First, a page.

“I could probably in a day and half, build you a drone just from parts I can get at hobby stores,” Curry said. “I could make it so easy that you just open up your laptop, you just hit run, it’ll go up whatever altitude you want, it’ll go to this place, fly around, come back, land in a different place, and you’re not even holding the control.”

In terms of the weight they can carry, even Curry, a 38-year veteran of the aviation industry, and owner of MIR Aviation Services Inc. of Canmore, Alberta, said people would be surprised.

“I was surprised by how much they could carry,” he added.

That is consistent with worries held by the Correctional union membership who feel more potent elements could be introduced into the prison population.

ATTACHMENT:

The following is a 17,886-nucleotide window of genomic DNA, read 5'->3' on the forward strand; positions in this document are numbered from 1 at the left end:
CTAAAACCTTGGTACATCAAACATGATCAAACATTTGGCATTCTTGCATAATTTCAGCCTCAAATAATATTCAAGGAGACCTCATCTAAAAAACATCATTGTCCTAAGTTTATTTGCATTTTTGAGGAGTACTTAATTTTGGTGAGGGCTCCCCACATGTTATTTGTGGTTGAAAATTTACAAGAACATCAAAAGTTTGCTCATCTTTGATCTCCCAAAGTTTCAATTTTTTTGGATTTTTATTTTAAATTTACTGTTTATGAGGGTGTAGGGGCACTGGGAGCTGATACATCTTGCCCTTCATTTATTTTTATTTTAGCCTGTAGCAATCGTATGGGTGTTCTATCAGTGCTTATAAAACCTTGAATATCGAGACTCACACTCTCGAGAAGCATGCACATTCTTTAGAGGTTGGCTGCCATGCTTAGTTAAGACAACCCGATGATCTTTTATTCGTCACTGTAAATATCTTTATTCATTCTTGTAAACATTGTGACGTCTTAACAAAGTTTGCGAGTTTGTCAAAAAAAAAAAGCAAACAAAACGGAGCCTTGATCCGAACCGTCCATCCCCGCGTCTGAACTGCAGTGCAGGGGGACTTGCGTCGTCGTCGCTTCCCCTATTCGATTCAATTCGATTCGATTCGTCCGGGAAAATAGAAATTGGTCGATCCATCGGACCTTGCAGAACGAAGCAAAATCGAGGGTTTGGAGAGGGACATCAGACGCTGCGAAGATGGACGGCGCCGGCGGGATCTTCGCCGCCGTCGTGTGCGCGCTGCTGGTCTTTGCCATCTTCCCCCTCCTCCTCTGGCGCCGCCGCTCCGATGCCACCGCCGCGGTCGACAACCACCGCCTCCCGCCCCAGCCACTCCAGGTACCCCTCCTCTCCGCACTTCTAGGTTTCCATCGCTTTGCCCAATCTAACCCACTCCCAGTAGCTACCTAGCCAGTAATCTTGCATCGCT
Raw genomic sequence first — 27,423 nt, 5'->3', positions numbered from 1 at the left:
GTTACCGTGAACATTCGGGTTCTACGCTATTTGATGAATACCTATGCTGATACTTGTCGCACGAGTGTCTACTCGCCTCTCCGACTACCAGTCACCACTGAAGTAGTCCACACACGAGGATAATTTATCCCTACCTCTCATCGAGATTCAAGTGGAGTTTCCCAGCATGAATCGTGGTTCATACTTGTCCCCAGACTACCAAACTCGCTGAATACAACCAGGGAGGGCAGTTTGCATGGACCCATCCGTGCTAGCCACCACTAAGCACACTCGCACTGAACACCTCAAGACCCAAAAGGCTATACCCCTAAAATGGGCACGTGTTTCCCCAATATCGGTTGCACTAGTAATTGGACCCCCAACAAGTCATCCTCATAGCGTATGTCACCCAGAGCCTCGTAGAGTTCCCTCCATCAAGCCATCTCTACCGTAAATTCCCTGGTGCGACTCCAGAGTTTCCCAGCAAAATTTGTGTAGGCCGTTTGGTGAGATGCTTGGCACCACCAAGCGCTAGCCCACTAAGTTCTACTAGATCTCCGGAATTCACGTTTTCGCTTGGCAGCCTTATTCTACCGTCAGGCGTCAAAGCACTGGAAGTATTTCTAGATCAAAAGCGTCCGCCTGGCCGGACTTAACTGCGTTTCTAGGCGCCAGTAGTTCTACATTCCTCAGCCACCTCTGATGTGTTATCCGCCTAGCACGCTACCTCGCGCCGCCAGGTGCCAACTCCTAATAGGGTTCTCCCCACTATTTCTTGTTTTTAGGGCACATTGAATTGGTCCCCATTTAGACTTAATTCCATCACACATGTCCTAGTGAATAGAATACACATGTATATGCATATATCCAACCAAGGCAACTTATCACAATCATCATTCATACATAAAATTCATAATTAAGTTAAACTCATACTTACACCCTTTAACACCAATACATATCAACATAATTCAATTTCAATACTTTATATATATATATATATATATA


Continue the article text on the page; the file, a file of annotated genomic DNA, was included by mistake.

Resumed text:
“One of the things we’re really afraid of, is there’s going to be a gun being introduced in the institution if we don’t get control of this drone activity,” Howe added. “It’s coming to the point, it’s almost an epidemic, there’s drones coming in almost every day.”

Surprisingly, the discovery of $475,000 worth of crystal meth on May 14 was not a record seizure at the Springhill Institute.

On Aug. 11, 2022, Springhill staff found packages containing contraband on the perimeter of the prison worth an estimated institutional value of $750,000.

The items seized included 244 grams of hash, 485 grams of shatter (cannabis concentrate), 241 grams of crystal methamphetamine, 48 heroin pills, 352 acetyl-fentanyl pills, 146 grams of loose tobacco, two bales of tobacco, two cell phones, six SIM cards, and one charging block.